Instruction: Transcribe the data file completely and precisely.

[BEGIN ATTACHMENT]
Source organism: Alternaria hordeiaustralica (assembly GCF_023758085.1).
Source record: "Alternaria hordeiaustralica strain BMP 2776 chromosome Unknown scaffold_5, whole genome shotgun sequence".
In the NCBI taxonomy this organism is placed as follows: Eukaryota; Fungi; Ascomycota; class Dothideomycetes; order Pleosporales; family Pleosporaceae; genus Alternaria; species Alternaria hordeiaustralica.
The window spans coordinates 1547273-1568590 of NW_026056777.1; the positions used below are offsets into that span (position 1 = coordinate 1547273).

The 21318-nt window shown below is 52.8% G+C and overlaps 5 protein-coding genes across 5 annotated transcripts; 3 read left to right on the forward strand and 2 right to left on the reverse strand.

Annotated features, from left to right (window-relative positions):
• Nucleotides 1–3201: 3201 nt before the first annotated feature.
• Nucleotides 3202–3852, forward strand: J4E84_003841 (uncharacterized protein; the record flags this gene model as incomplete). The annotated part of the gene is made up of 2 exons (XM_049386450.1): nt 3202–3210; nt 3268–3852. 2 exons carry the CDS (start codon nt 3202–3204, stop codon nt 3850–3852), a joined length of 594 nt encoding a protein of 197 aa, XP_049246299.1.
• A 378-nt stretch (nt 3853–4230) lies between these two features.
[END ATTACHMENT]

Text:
Source organism: Alternaria hordeiaustralica (assembly GCF_023758085.1).
Source record: "Alternaria hordeiaustralica strain BMP 2776 chromosome Unknown scaffold_5, whole genome shotgun sequence".
In the NCBI taxonomy this organism is placed as follows: Eukaryota; Fungi; Ascomycota; class Dothideomycetes; order Pleosporales; family Pleosporaceae; genus Alternaria; species Alternaria hordeiaustralica.
The window spans coordinates 1547273-1568590 of NW_026056777.1; the positions used below are offsets into that span (position 1 = coordinate 1547273).

The 21318-nt window shown below is 52.8% G+C and overlaps 5 protein-coding genes across 5 annotated transcripts; 3 read left to right on the forward strand and 2 right to left on the reverse strand.

Annotated features, from left to right (window-relative positions):
• Nucleotides 1–3201: 3201 nt before the first annotated feature.
• Nucleotides 3202–3852, forward strand: J4E84_003841 (uncharacterized protein; the record flags this gene model as incomplete). The annotated part of the gene is made up of 2 exons (XM_049386450.1): nt 3202–3210; nt 3268–3852. 2 exons carry the CDS (start codon nt 3202–3204, stop codon nt 3850–3852), a joined length of 594 nt encoding a protein of 197 aa, XP_049246299.1.
• A 378-nt stretch (nt 3853–4230) lies between these two features.